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Magic 15-Second Scrambled Eggs
1 tbsp
plus 1½ teaspoons whole milk
2 ¼ tsp
potato starch, tapioca starch, or cornstarch
3 lg
3 tbsp
unsalted butter
Magic 15-Second Scrambled Eggs

Some chefs insist that you have to scramble eggs low and slow—as in, 15 minutes of slow, patient stirring—unless you like eggs as dry as a loofah. They are wrong, and we can all get on with our mornings.

Mandy Lee, author of The Art of Escapism Cooking, has sped up the beautifully soft, custardy scrambled egg to just 15 seconds. Usually, cooking eggs this fast and hot would make their delicate protein network seize up and squeeze out moisture if you cooked them just a few moments too long. But Mandy adds a little starch, which gets in the way of those protein connections, keeping even (oops!) slightly overcooked eggs tender and buttery. Her ratios are perfect but flexible—with a little practice, you can eyeball it all.

Even if you skimp on the butter, the starch will have dramatic effects. I do recommend going all in, though. You won’t even need to butter your toast.

1 servings (but doubles well)

  1. Whisk the starch & eggs: In a medium bowl, whisk together the milk and starch until it’s smooth and lump-free. Crack in your eggs, add a pinch or two of salt (I like about 1/8 teaspoon fine sea salt for every 2 eggs, and you’ll quickly figure out what you like), and whisk until smooth. Set a plate by the stove—these eggs move fast.
  2. Heat your pan: Heat a medium nonstick skillet over medium-high heat, until it feels quite warm when you hover your palm over the pan. To check if it’s ready, flick a drop of water in with your fingers—it should sizzle.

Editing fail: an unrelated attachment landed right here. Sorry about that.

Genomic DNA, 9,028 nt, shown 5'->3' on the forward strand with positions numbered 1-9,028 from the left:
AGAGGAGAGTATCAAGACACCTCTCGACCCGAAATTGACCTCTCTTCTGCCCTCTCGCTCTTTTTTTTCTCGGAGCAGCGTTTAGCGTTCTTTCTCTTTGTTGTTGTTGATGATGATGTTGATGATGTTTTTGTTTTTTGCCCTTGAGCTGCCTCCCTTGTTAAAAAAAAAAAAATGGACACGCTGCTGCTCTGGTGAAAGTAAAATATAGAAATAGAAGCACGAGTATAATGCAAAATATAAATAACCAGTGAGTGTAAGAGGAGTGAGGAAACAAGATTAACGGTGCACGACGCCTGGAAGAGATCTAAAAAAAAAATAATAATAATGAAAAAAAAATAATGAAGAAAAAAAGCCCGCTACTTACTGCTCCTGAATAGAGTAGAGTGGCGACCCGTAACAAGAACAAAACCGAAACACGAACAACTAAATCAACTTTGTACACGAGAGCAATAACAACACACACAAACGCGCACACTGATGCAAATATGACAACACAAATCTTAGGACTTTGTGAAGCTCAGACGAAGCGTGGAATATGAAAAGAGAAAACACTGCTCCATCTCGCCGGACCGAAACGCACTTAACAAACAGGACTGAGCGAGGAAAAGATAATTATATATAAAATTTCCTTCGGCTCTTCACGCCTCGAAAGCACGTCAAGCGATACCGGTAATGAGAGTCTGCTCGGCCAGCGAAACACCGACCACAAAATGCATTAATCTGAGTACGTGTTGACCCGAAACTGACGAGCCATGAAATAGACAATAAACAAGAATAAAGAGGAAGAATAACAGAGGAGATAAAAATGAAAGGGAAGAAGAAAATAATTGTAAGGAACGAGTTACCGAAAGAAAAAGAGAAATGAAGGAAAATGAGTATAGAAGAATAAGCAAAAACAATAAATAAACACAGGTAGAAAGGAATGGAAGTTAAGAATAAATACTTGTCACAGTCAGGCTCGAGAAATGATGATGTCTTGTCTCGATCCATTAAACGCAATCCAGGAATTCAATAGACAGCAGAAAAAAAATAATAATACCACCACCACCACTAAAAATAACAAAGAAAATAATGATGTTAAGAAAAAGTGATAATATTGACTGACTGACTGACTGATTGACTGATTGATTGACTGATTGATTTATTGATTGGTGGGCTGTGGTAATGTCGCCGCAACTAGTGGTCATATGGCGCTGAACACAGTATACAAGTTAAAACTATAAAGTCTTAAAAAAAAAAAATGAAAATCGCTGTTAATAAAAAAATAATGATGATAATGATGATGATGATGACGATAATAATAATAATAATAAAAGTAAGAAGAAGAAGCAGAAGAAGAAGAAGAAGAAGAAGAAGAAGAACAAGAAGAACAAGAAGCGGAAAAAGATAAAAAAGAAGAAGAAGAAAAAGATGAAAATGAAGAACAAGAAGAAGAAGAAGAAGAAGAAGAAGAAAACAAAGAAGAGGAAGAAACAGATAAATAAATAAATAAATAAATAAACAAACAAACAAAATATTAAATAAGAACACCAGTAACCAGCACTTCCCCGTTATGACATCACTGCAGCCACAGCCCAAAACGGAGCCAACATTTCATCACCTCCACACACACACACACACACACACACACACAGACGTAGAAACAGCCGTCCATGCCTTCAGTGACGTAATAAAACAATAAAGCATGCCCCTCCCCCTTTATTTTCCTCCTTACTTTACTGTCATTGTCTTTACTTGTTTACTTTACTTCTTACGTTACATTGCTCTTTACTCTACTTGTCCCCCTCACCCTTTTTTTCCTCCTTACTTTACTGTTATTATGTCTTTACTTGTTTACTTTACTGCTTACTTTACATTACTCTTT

3. Start cooking (on the heat): Add the butter to the hot skillet. When the butter is melted and bubbly, but before it browns, scrape in the eggs with a silicone spatula. Without stirring, wait for the edges of the eggs to start to bubble up, about 3 seconds.
  4. Scramble (off the heat): Now, slide the skillet off the heat to a cool burner and start scraping the spatula around the bottom and sides of the pan, making one full circle per second for about 12 seconds, until the eggs have absorbed the butter but still look a little wetter and looser than you want them to be. (If you use a smaller skillet or more eggs, it will need more time—feel free to move it back to the heat if needed.)
  5. Eat: Slide the eggs onto the plate now—they’ll finish cooking in the residual heat. (If you wait until they look just right, they’ll get firmer and drier on the plate but still taste pretty good thanks to the starch buffer.) Eat right away.
  6. Great with: A sprinkle of chives and black pepper, a toasted English muffin, and a cup of strong tea.
  7. Scaling and swapping: To scale up or down, this works out to 1 1/2 teaspoons milk, 3/4 teaspoon starch, and 1 tablespoon butter per egg. For the creamiest eggs, Mandy prefers potato or tapioca starch, which gel at a lower temperature. But if cornstarch is all you can find, it will still be delicious.